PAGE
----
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Name: The Hut Group
The Place: Based in Manchester Airport City. And building a really huge HQ there even as we speak plus its ICON building, which is all about content creation. But also fulfilment and warehousing centres across the world.
The Story: It’s a funny one. Ask most people what does The Hut Group do? And they probably won’t know. Because it’s not a brand itself. It just owns an awful lot of brands and it powers their e-commerce platforms and other people’s businesses on a white label basis.
Oh, one of those: Stop it. It has customers in 169 countries.
What? Don’t get sniffy. And a workforce of 7,000.
I’m not getting sniffy: Yes, you are. You think it is just a tech company full of geeks pretending to be really interested in selling lipstick but actually they could be selling just about anything. But you’re wrong. This is an outfit which yes, is expanding at a rate of knots by buying and buying and buying some more online brands but then it superpowers their brand offering and you know…
Takes it to the next level? Exactly. That’s Ingenuity.
It certainly is: No, I mean, that’s what its e-commerce platform is called THG Ingenuity. This is what it started out as – right at the beginning, a white label solution and there’s a lot of money in that – just ask Ocado. But now on the grounds that there is nothing new under the sun it is almost coming full circle and its acquired online brands are now wanting to get into bricks and mortar buildings with their consumers and build a rapport, tell a story, build a narrative.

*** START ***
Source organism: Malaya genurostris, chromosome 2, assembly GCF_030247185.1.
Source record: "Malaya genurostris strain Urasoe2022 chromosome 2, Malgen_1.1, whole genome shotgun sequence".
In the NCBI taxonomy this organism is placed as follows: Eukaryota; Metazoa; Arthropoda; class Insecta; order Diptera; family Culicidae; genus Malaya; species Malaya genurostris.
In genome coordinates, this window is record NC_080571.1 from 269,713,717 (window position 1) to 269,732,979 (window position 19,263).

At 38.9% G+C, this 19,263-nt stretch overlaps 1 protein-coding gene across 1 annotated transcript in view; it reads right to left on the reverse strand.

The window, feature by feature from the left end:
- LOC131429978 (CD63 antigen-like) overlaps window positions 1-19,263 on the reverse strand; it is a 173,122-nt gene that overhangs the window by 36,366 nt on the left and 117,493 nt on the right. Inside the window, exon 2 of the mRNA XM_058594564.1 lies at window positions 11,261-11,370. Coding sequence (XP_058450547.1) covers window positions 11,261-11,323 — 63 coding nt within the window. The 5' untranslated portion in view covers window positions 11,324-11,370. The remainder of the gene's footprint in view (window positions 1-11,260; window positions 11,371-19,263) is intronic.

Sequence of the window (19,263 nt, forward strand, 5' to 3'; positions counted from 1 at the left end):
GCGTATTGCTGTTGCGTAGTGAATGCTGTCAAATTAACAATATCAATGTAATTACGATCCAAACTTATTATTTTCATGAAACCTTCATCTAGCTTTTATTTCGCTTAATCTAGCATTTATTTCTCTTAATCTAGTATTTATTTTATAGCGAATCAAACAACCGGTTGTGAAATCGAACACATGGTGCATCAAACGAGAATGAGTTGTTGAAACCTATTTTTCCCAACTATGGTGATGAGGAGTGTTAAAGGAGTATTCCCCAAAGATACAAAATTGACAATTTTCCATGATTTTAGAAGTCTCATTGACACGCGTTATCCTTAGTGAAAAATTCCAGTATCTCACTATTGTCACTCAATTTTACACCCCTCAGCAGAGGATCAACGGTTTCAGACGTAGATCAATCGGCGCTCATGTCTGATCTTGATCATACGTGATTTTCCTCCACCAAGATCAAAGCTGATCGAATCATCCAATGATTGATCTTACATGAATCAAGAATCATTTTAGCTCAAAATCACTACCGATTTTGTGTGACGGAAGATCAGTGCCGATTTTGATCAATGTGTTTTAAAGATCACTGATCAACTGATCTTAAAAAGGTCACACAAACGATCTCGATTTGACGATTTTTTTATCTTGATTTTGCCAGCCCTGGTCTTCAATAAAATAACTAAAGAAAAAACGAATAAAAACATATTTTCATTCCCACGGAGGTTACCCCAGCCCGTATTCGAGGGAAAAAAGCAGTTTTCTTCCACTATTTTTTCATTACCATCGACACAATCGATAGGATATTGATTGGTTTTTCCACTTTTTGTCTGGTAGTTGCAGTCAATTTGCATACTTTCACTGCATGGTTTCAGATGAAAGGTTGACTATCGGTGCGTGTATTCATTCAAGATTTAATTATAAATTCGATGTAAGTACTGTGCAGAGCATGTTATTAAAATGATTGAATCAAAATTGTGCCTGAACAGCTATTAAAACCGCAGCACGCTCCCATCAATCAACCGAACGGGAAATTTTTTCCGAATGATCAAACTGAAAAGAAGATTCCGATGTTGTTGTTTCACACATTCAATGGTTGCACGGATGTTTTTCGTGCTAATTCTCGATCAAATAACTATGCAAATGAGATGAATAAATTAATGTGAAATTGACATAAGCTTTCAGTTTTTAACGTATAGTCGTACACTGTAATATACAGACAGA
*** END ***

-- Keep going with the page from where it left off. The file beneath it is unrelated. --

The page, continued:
Well, they were before covid struck anyway: And they will again. But we’re not talking about anything as mundane as a shop here. LOL.
Aren’t we? Dear me, no. We are talking about curated content, about influencer-led experiences, about a collision of the offline and online worlds, about bringing brands to life in infinity pools overlooking Manchester.
Yes, I think you’d better start at the beginning because you’ve lost me: The main man here is the current CEO and founding father Matthew Moulding who in 2004, after an upbringing which apparently left something to be desired on the stability front, found a place that suited him at Caudwell Group where the firm but fair boss John Caudwell taught him a thing or two about success and failure. Then in a Eureka moment he bought a cheap CD online and thought “that’s the business for me”. So he and his colleague John Gallemore did just that with some money from friends and family.
But it doesn’t sell CDs does it? It began as a gaming and entertainment business but there has been a concentrated move away from those low-profit margin items like books and CDs in the last decade and now it is much better known for its wellness and international beauty portfolio, which includes the kind of brands that you only know if you are a digital-first shopper.
Oh please. Try me…MyProtein, Coggles, Glossybox, Illmasqua.
Ummm: OK, how about AllSole, MyBag, Exante?